It’s easy to see when a dog has ‘issues’ with thunderstorms. It’s not so easy to help them before, during and after. Many dogs have become so sensitized to thunderstorms that they won’t go outside hours before to days after a storm. While there is a range of behavior exhibited by such dogs – trembling, drooling, pacing, hiding, whining, howling and attempts to escape – there are some differences in the reasons for the behavior.

Some dogs respond more to the electrical charges in the air that signal barometric pressure changes and gravitate towards bathrooms where copper plumbing pipes help to alleviate discomfort by discharging electricity to ground. Some dogs huddle in bath tubs near the drains perhaps for the same reason but possibly for the feeling of containment and contact when alone during a storm. Others can’t cope with the noise of thunder and often hide in the inner most areas of the home to ‘get away’ from the ‘thunder bombs’. A few dogs in my client base have been sensitized to the visual of lightning because they were left outdoors without cover and had to endure even a single storm from beginning to end. It’s possible that a small number of dogs left to deal with it on their own may ‘get over it’ but, many many dogs get worse with each storm and each passing year. What can you do to help?

Studies, just a few, have shown that dogs do better during storms when in the company of other dogs than with just people. Dogs tend to settle in and wait out storms silently, just as we do. As is most often my advice, applying what dogs do *naturally* is a first principle. Teaching your dog to settle and relax on his or her bed is a foundation behavior that is part of the process in classical counter-conditioning (CC) and desensitization(DS). The CC/DS process typically involves exposing dogs to a low volume sound of thunder and gradually increasing the volume. The process of desensitizing dogs to thunderstorms operates on the assumption that the dog is most affected by the sound of thunder, which may be true for many but not for all.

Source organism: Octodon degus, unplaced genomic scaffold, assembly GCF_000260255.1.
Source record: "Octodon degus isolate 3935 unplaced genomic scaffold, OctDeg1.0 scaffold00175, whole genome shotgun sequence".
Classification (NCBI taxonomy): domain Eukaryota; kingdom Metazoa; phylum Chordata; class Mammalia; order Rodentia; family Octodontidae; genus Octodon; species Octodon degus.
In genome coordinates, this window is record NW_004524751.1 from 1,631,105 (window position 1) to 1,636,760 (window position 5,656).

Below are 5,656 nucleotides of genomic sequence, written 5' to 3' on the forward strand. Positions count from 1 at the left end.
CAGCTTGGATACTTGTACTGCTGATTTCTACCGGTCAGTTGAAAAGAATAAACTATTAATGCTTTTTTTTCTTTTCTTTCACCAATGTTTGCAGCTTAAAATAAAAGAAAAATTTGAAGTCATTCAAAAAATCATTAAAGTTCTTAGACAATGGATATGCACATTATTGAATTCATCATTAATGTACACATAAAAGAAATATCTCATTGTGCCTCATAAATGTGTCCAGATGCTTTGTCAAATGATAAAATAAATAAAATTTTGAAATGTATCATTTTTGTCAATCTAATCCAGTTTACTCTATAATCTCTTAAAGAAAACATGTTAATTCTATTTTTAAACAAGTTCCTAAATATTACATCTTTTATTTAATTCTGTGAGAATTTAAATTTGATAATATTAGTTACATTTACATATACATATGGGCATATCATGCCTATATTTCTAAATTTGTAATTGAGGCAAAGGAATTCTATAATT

Frequently, thunder phobic dogs need additional support to reduce anxiety. Veterinarians often prescribe sedatives in extreme cases and anti-anxiolytic drugs to aid in the CC/DS process. Some people have seen dogs respond well to herbal remedies and homeopathic formulations as well as DAP (Dog Appeasing Pheremone) collars, sprays and diffusers; thundershirts, and music created for and tested on dogs. Be sure to always consult with your veterinarian before giving any ingested therapeutic products to your dog. Always remember that herbs, etc. can cause adverse reactions too.

It’s difficult to see a loved one so stressed. Often we think we’ve done everything we can and give in to just living with it. Sometimes, it’s the one thing you haven’t done yet OR it’s a totally new way of being with your dog that does the trick! Giving your dog a natural stress busting outlet by playing scent games can be helpful. If you would like help, contact me today. Together we can do something to help your dog.